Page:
Speaking under sunny skies to some 5,000 people in an amphitheater on the hallowed grounds of Arlington National Cemetery, Obama said the graveyard is “more than a final resting place of heroes.”

“It is a reflection of America itself,” he said, citing racial and religious diversity in the backgrounds of the men and woman who paid the ultimate sacrifice to preserve “the ideals that bind us as one nation.”

His appearance is an annual rite for presidents at the cemetery nestled among verdant hills overlooking the Potomac River. It came months after the end of the U.S. combat mission in Afghanistan, where the number of stationed troops has been reduced to about 10,000 from a peak of more than 100,000.

His tribute also took place against a backdrop of the increasingly complex U.S.-led effort to help Iraq defeat the Islamic State extremist group, which has been gaining momentum in recent weeks by capturing Ramadi there and taking Palmyra in neighboring Syria.

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Sanders seeks to tap into Elizabeth Warren liberals in underdog bid for Democratic nomination

PORTSMOUTH, N.H. (AP) - For Democrats who had hoped to lure Massachusetts Sen. Elizabeth Warren into a presidential campaign, independent Sen. Bernie Sanders might be the next best thing.

Sanders, who is opening his official presidential campaign Tuesday in Burlington, Vermont, aims to ignite a grassroots fire among left-leaning Democrats wary of Hillary Rodham Clinton. He is laying out an agenda in step with the party’s progressive wing and compatible with Warren’s platform - reining in Wall Street banks, tackling college debt and creating a government-financed infrastructure jobs program.

“I think our views are parallel on many, many issues,” Sanders said in an interview with The Associated Press, describing Warren as a “good friend.”

Sanders caucuses with the Democrats in Washington and is running for the Democratic nomination. He and Democratic former Maryland Gov. Martin O’Malley are vying to become the primary alternative to Clinton. Much of the energy behind a Clinton alternative has been directed to drafting Warren, but she has repeatedly said she won’t run.

For Sanders, a key question is electability. Clinton is in a commanding position by any measure. Yet his supporters in New Hampshire say his local ties and longstanding practice of holding town hall meetings and people-to-people campaigning - a staple in the nation’s first primary state - could serve him well.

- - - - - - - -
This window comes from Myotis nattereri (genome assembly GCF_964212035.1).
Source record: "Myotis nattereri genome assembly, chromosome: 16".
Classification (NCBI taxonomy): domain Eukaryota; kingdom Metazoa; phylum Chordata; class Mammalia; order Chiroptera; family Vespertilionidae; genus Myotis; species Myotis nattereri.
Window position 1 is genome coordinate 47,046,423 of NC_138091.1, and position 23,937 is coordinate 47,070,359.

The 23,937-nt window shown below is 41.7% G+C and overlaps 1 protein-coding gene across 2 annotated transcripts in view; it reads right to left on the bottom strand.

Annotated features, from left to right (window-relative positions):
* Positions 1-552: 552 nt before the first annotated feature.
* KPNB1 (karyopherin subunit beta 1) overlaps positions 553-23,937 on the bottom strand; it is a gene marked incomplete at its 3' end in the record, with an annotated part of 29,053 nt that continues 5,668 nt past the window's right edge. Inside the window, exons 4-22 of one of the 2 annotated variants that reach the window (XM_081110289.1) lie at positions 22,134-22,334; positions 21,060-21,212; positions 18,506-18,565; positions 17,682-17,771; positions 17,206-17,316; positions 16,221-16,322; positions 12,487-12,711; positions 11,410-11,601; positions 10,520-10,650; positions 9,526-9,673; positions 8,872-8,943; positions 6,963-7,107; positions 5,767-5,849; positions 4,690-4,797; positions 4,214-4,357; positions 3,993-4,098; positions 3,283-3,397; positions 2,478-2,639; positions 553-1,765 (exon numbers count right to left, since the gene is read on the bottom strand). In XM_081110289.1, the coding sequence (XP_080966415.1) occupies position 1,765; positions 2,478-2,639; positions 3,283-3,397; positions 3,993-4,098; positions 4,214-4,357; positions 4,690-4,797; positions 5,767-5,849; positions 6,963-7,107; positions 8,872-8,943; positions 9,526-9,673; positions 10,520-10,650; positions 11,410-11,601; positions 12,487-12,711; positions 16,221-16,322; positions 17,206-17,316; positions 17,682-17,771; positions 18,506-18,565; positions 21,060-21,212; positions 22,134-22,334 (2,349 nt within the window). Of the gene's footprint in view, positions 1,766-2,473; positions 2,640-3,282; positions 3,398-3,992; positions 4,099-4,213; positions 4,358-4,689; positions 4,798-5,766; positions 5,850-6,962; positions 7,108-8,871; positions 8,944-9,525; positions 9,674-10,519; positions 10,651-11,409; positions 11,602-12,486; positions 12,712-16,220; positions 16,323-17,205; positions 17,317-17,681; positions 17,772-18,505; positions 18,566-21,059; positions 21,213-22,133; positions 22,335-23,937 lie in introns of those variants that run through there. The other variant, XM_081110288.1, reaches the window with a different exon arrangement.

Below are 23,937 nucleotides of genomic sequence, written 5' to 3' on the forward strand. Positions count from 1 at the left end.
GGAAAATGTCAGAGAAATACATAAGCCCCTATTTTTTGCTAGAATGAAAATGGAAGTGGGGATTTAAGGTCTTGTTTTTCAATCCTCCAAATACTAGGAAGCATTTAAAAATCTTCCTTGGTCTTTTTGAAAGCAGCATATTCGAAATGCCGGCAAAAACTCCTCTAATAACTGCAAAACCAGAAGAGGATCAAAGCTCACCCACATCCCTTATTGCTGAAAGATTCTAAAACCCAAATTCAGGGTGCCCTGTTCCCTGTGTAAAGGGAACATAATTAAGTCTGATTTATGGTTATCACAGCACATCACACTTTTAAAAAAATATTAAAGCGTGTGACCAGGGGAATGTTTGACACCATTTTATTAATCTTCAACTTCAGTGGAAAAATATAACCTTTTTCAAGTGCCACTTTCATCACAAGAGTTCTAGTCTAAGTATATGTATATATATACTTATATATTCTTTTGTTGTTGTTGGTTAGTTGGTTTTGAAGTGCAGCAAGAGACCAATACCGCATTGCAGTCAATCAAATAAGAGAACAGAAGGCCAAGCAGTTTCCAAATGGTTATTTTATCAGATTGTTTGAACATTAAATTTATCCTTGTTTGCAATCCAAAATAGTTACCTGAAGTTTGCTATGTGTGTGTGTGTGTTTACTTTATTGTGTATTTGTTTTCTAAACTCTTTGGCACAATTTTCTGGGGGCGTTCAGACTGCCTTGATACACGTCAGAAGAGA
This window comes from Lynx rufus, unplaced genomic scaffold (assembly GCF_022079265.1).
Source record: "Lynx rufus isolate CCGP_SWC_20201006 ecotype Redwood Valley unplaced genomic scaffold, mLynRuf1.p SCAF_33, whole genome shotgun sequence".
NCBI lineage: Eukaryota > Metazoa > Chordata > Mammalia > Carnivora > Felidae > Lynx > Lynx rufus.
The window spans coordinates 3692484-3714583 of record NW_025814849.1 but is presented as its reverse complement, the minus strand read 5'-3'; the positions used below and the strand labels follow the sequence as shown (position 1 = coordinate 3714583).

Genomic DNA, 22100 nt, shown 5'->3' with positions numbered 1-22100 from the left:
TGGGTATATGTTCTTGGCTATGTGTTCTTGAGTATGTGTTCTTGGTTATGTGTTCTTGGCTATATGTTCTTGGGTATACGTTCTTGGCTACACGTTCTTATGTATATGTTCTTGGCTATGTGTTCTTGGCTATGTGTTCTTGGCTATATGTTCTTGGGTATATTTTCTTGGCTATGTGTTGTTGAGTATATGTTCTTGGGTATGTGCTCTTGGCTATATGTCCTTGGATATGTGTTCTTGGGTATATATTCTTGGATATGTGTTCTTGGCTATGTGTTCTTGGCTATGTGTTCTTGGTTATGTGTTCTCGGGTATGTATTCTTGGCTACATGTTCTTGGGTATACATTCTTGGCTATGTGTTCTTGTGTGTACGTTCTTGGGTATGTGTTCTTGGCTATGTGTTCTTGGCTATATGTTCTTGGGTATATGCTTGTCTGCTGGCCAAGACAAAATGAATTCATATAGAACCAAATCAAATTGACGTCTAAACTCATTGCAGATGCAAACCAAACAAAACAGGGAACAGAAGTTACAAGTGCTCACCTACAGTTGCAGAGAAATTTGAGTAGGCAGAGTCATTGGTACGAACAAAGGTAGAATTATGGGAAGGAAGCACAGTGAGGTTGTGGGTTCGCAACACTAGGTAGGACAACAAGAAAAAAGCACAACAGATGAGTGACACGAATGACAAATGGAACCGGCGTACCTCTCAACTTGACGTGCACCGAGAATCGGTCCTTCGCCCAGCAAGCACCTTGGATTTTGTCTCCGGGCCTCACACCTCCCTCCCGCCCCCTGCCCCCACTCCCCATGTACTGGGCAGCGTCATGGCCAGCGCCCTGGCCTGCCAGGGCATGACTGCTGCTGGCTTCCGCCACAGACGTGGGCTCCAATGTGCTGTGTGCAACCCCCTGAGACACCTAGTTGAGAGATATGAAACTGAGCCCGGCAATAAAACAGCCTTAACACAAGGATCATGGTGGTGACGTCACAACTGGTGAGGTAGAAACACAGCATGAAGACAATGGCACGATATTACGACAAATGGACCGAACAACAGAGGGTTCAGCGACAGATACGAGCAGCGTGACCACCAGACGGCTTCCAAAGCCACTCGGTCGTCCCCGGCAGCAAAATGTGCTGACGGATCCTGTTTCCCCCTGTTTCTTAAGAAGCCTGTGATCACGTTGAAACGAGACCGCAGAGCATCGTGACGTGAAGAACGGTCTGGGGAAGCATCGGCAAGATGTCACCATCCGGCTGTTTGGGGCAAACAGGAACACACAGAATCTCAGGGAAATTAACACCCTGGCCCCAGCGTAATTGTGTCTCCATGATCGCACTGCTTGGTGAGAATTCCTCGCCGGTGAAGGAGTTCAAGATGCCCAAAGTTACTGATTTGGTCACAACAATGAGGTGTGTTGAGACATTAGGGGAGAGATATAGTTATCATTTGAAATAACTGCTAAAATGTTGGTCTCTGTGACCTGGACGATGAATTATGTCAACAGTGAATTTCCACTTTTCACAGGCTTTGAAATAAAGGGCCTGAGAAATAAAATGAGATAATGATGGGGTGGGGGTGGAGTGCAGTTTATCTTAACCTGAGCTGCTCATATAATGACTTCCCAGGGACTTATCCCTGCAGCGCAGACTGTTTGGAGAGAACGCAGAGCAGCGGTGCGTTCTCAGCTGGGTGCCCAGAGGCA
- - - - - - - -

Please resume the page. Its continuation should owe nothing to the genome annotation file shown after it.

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HEALTHBEAT: Plaques or tangles? Scanning brains of healthy seniors for clues about Alzheimer’s

WASHINGTON (AP) - Sticky plaque gets the most attention, but now healthy seniors at risk of Alzheimer’s are letting scientists peek into their brains to see if another culprit is lurking.

No one knows what actually causes Alzheimer’s, but the suspects are its two hallmarks - the gunky amyloid in those brain plaques or tangles of a protein named tau that clog dying brain cells. New imaging can spot those tangles in living brains, providing a chance to finally better understand what triggers dementia.

Now researchers are adding tau brain scans to an ambitious study that’s testing if an experimental drug might help healthy but at-risk people stave off Alzheimer’s. Whether that medication works or not, it’s the first drug study where scientists can track how both of Alzheimer’s signature markers begin building up in older adults before memory ever slips.

“The combination of amyloid and tau is really the toxic duo,” predicted Dr. Reisa Sperling of Boston’s Brigham and Women’s Hospital and Harvard Medical School, who is leading the so-called A4 study. “To see it in life is really striking.”

The A4 study - it stands for Anti-Amyloid Treatment in Asymptomatic Alzheimer’s - aims to enroll 1,000 healthy seniors like Judith Chase Gilbert, 77, of Arlington, Virginia. The recently retired government worker is mentally sharp but learned through the study that her brain harbors amyloid buildup that might increase her risk. Last week, researchers slid Gilbert into a doughnut-shaped PET scanner as she became one of the first study participants to also have their brains scanned for tau.